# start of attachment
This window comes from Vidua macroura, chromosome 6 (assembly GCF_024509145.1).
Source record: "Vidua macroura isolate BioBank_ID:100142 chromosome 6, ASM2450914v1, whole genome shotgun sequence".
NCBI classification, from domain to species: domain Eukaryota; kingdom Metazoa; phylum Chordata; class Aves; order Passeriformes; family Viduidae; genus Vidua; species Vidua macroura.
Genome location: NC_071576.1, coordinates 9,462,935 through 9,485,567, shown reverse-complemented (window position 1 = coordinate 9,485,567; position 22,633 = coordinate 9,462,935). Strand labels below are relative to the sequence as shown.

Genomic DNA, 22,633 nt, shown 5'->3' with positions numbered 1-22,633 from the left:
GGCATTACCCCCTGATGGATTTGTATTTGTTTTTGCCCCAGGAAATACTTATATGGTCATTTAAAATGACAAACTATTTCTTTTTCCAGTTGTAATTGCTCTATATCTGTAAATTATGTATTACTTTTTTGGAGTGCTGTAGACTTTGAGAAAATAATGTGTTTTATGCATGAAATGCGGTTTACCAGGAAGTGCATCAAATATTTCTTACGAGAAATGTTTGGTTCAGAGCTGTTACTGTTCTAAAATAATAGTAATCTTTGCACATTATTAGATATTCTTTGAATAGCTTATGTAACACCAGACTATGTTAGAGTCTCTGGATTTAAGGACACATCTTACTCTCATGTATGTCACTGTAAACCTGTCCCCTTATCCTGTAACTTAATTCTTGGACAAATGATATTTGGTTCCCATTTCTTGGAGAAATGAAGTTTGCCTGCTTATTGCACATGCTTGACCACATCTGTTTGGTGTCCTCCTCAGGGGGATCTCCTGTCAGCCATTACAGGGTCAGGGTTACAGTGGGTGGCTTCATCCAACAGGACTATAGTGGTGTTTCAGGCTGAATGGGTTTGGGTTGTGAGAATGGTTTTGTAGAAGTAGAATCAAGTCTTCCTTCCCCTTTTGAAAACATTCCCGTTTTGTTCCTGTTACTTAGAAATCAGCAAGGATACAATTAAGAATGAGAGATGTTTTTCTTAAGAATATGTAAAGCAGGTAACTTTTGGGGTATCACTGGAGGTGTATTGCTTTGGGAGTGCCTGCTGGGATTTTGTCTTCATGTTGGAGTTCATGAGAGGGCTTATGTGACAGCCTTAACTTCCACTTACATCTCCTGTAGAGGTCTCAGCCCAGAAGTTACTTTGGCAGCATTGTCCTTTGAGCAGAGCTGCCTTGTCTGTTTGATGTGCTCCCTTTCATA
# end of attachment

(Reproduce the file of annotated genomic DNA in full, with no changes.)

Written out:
This window comes from Vidua macroura, chromosome 6 (assembly GCF_024509145.1).
Source record: "Vidua macroura isolate BioBank_ID:100142 chromosome 6, ASM2450914v1, whole genome shotgun sequence".
NCBI classification, from domain to species: domain Eukaryota; kingdom Metazoa; phylum Chordata; class Aves; order Passeriformes; family Viduidae; genus Vidua; species Vidua macroura.
Genome location: NC_071576.1, coordinates 9,462,935 through 9,485,567, shown reverse-complemented (window position 1 = coordinate 9,485,567; position 22,633 = coordinate 9,462,935). Strand labels below are relative to the sequence as shown.

Genomic DNA, 22,633 nt, shown 5'->3' with positions numbered 1-22,633 from the left:
GGCATTACCCCCTGATGGATTTGTATTTGTTTTTGCCCCAGGAAATACTTATATGGTCATTTAAAATGACAAACTATTTCTTTTTCCAGTTGTAATTGCTCTATATCTGTAAATTATGTATTACTTTTTTGGAGTGCTGTAGACTTTGAGAAAATAATGTGTTTTATGCATGAAATGCGGTTTACCAGGAAGTGCATCAAATATTTCTTACGAGAAATGTTTGGTTCAGAGCTGTTACTGTTCTAAAATAATAGTAATCTTTGCACATTATTAGATATTCTTTGAATAGCTTATGTAACACCAGACTATGTTAGAGTCTCTGGATTTAAGGACACATCTTACTCTCATGTATGTCACTGTAAACCTGTCCCCTTATCCTGTAACTTAATTCTTGGACAAATGATATTTGGTTCCCATTTCTTGGAGAAATGAAGTTTGCCTGCTTATTGCACATGCTTGACCACATCTGTTTGGTGTCCTCCTCAGGGGGATCTCCTGTCAGCCATTACAGGGTCAGGGTTACAGTGGGTGGCTTCATCCAACAGGACTATAGTGGTGTTTCAGGCTGAATGGGTTTGGGTTGTGAGAATGGTTTTGTAGAAGTAGAATCAAGTCTTCCTTCCCCTTTTGAAAACATTCCCGTTTTGTTCCTGTTACTTAGAAATCAGCAAGGATACAATTAAGAATGAGAGATGTTTTTCTTAAGAATATGTAAAGCAGGTAACTTTTGGGGTATCACTGGAGGTGTATTGCTTTGGGAGTGCCTGCTGGGATTTTGTCTTCATGTTGGAGTTCATGAGAGGGCTTATGTGACAGCCTTAACTTCCACTTACATCTCCTGTAGAGGTCTCAGCCCAGAAGTTACTTTGGCAGCATTGTCCTTTGAGCAGAGCTGCCTTGTCTGTTTGATGTGCTCCCTTTCATA